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Donations of supplies help students get back to school

More than 400 local children from homeless shelters

More than 400 local children from homeless shelters received new backpacks and clothing as part of the Long Island Coalition for the Homeless Back Pack Pirates Summer Festival in Riverhead. Credit: Long Island Coalition for the Homeless

Many students across Long Island were well-equipped to start the academic year, thanks in part to donations of school supplies from residents, businesses and organizations.

One of the biggest efforts came from the Family Service League, which provided more than 3,000 children with new backpacks filled with supplies through its Bethpage Backpack Program. The Huntington-based nonprofit’s action was made possible by donors across the Island, including a $40,000 grant from Bethpage Federal Credit Union.

“When students arrive at school with their backpacks, they’ll have the tools and confidence needed to help them succeed,” said Karen Boorshtein, the league’s president and CEO.

Another large collection was spearheaded by the Long Island Coalition for the Homeless, which gathered more than 1,200 backpacks through its “SOS: Supply Our Students” drive. Donation boxes were hosted by the group’s community partners, such as businesses and libraries.

In addition, 415 children received new clothing along with their backpacks at the coalition’s Backpack Pirates Summer Festival, held in collaboration with the Hauppauge-based nonprofit Holiday Magic.

In the South Huntington school district, about 100 backpacks filled with supplies were given to children in need. Items were provided by the Unitarian Universalist Fellowship of Huntington, Unity Church of Healing Light in Huntington Station and Gathering of Light Interspiritual Fellowship in Melville.

“This amazing gift is truly appreciated,” said Nicholas Ciappetta, president of South Huntington’s school board.

In Mastic Beach, the William Floyd Alumni Association donated school supply packets to nearly 600 kindergartners in the district. The United Way of Long Island and East End Bus Lines also provided 50 boxes of supplies.


New principal

Christian Arsenault has been appointed principal of Fishers Island School. He replaced Karen Goodwin, who held the position for the past five years and moved exclusively to the position of part-time superintendent of the Fishers Island school district.

Arsenault most recently served three years as founding principal of Capital Community College Magnet Academy in Hartford, Connecticut. He also has taught social studies at Hartford Public High School’s Academy of Nursing and Health Sciences.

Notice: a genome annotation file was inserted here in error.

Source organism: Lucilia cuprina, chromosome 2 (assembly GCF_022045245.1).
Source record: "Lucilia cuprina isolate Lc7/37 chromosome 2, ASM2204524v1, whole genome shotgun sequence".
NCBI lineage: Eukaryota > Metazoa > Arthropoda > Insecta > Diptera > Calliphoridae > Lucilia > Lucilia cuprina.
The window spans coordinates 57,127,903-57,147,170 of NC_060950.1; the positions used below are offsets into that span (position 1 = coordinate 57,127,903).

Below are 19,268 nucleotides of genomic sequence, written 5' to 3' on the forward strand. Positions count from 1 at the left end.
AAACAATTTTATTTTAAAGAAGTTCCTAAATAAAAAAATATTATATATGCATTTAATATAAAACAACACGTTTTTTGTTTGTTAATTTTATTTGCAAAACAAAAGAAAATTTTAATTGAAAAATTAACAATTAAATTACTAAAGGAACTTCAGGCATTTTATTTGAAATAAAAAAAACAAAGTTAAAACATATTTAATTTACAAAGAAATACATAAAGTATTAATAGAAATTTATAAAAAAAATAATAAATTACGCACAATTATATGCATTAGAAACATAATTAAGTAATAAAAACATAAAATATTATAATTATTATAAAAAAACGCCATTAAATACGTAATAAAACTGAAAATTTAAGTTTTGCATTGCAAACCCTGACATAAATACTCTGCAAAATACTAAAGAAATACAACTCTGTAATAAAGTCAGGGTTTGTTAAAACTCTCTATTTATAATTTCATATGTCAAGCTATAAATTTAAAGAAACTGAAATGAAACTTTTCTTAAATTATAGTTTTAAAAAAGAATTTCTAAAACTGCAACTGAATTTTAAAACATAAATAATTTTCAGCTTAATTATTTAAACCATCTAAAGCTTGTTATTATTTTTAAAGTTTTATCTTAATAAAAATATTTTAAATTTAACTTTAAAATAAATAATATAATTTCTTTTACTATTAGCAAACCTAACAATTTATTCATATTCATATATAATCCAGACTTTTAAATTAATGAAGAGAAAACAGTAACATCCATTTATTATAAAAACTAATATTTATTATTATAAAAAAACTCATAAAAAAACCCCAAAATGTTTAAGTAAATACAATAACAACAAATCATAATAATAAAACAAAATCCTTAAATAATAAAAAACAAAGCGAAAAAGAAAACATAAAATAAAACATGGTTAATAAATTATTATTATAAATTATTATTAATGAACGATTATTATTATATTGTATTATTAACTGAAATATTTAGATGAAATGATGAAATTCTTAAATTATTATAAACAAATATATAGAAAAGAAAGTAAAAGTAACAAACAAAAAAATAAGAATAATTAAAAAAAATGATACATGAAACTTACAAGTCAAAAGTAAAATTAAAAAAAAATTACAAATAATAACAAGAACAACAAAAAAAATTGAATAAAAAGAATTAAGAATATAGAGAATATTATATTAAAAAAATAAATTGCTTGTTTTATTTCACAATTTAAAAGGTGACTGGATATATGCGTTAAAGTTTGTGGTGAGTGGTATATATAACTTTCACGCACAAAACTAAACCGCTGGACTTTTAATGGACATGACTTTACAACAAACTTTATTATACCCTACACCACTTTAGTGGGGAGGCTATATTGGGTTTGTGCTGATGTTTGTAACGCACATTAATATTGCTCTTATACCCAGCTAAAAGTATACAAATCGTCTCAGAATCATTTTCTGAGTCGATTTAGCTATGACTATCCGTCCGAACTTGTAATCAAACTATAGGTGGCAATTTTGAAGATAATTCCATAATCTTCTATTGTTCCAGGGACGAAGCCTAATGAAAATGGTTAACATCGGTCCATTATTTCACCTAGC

“Fishers Island is a special place and it is a privilege to be joining the work that is being done on behalf of its students,” Arsenault said.


New principal

Rob Catlin has been named principal of Mount Sinai Elementary School. He replaced John Gentilcore, who retired.

Catlin most recently served five years as principal of River East Elementary School in Manhattan. Before that, he was a first-grade teacher and staff developer at P.S. 11 William T. Harris School in Manhattan.

“The community has been so kind and welcoming in my short time here,” Catlin said. “My immediate goal is getting to know every student and family in order to ensure that each student gets the support they need.”


New superintendent

John Stimmel is the new superintendent of the Sayville school district. He replaced Walter Schartner, who retired.

Stimmel served four years as the district’s assistant superintendent of curriculum and instruction, and before that was principal of the system’s Cherry Avenue Elementary School for a decade. He also has been on the board of directors for the National Association of Elementary School Principals.

“I am excited to be working with the Board of Education to maintain and enhance our outstanding educational programs,” Stimmel said. “Of note, we will be launching a major literacy initiative for our elementary schools with the Teachers College Readers and Writers Project and completing our digital 1:1 initiative for students in grades 3-12.”

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